With her crystal-clear skin, bright blue eyes and thick auburn hair, J.S., now 22, looks like anything but a trafficking victim. But her story goes to show how this can happen to any kind of family, anywhere, at any time.

"We were the family that said nothing good happens after 11 p.m., so that's when you need to be home," Nacole tells Citizen. "We used soccer and violin as social outlets for our children. The computer was in the living room; we thought we were doing all those protective things. 

But when her older brother moved across the country to start college, 15-year-old J.S. had a teenage identity crisis and decided to run away from home. She hopped on a city bus and found her way to a local homeless shel­ter, where a trafficker spotted her immediately.

In the 10 days she was gone, she was raped and sold on the streets of Seattle 200 times. She managed to es­cape long enough to tell a police officer what was hap­pening, and was returned to Tom and Nacole.

"Then we walked around the house for three months with an elephant in the room," Nacole recalls. "We tried to solve things through our church group. But we didn't know she'd come home with a cell phone and was still in touch with someone she'd met on the street. They lured her out of the house. "The second time, she was gone 108 days, and within 36 hours, she was being sold on Backpage." 

Though Nacole and Tom were savvy enough to search Craigslist for ads featuring their daughter, they were un­aware of Backpage at the time. It wasn't until J.S. was recovered for good and her trafficker was on trial that they learned about it—courtesy of a Seattle Weekly re­porter who called their unlisted home phone seeking comment. Seattle Weekly was acquired by Village Voice Media Holdings in 2006.

"That was the very first time I put Backpage.com, Village Voice Media and Seattle Weekly all together, when I read that story," Nacole recalls. "And that's when I realized this reporter actually worked for the company that sold my daughter.

"That's when I became a tiger."

So she started talking to politicians—first local, and later at the state level. She lobbied for bills. She picked up a phone book and began systematically calling lawyers, seeking anyone willing to take her family's case against Backpage to court. And she didn't stop until she found one: Erik Bauer, a Tacoma attorney who cut his professional teeth defending alleged murderers in death-penalty cases.

Bauer goes about his legal practice the cowboy way: He doesn't work out of a big office, he doesn't mince words—and he certainly doesn't stand on ceremony.

"Backpage has been very successful in getting cases dismissed very early on when all the court has is allegations, no real evidence. They win right and left doing that," he tells Citizen. "But the best evidence in the world is the ads themselves. Just look at the ads, and you can tell what's going on."

So when Bauer filed the lawsuit on behalf of the Seattle girls five years ago, he simply included some of the salacious ads showing exactly what was being sold in Backpage's adult-services section. More than a thousand of them, actually.

"No one ever does that," he says. "Our clerk's office was so upset!"

BACK TO COURT—AND CONGRESS

Last December, Bauer’s team had the opportunity to take depositions from owner Carl Ferrer and other Backpage employees.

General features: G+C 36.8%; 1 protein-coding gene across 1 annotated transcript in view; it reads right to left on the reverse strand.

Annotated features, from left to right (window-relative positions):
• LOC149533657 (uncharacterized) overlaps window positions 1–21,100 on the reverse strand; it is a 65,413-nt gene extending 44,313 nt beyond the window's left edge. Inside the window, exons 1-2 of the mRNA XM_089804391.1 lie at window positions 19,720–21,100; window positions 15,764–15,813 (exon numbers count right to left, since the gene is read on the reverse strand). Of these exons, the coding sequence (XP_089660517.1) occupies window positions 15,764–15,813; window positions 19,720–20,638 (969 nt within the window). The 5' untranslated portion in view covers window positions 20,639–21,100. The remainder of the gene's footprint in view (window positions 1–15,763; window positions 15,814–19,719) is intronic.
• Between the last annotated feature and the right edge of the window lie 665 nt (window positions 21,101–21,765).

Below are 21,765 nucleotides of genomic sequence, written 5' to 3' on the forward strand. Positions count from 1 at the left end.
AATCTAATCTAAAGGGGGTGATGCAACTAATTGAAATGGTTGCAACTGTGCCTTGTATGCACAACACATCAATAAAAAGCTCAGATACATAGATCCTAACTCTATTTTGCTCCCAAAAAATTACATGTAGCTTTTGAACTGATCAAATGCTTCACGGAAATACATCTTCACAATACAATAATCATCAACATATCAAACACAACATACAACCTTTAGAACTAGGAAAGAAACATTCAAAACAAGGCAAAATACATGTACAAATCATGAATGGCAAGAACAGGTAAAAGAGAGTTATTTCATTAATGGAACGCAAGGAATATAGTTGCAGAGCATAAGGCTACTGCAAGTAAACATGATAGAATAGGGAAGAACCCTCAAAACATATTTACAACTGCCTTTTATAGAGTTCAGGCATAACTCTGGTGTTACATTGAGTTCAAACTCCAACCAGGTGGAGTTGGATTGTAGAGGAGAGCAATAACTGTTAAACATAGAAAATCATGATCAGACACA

"All they did was plead the Fifth (Amendment) all day long. In a civil case, there's a legal presumption the an­swer to the question would be in your detriment," Bauer recalls. "So we had fun thinking of questions we could ask, like, 'Mr. Ferrer, you've personally used child prostitutes advertised on Backpage, haven't you?' I hereby plead the Fifth Amendment.' We were asking how often they deal with organized crime, just everything. They didn't like us very much. They had a bad day that day."

It wasn't the last time Backpage's owners would plead the Fifth: All five of the executives who were summoned to testify before the PSI about their business practices on Jan. 10 did so, approximately 12 hours after shutting down the Adult section of their site and issuing a statement promising to pursue the matter in federal court. Subcommittee Chairman Rob Portman (R-Ohio) said afterward he's considering a bill to close the "loophole" in Section 230 that's allowed online trafficking to take place in the open so far. At press time, those activities were taking place in Backpage's Dating section.

"I don't think there ever has been a loophole," Bauer says. "I think we have some real incompetent courts that have read a loophole into the law. If Ford produces a Pinto that explodes upon impact, we sue Ford for making a bad product that harms people. But here we have that with a Web site, and we're letting them go after they allow 20 guys a day to have sex with a seventh-grader.

"It's not nice, it's not sexy, these are not attractive people. And you're just a seventh-grade kid. It's not OK. It's not a legitimate business. And it's got to stop."

Nacole is committed to sharing her family's tale as many times as it takes to see that happen.

"I hope that hearing stories like ours from across the country, seeing the human cost—the family cost—that (Congress will) see a way to change it," she says. "We don't have to rewrite the whole CDA. We just need crafty people who do this all the time to put some language in there, maybe a sentence or two, that will fix it. If we need the president to sign a bill saying you can't sell kids on the Internet, that's what we'll have to do. Hopefully it will be our voices they hear and we don't have to wait another 10 years before something changes."

It's been a long haul, and the family is tired. But Nacole thinks she can now see a light at the end of the tunnel.

"There are so many voices out there across the country that are saying the same thing," she says. "Knowledge is changing. The issue is changing. We're looking at these girls like victims instead of participants—so now is a good time.”

 

For more about this film, www.IamJaneDoeFilm.com

Originally published in the March 2017 issue of Citizen magazine.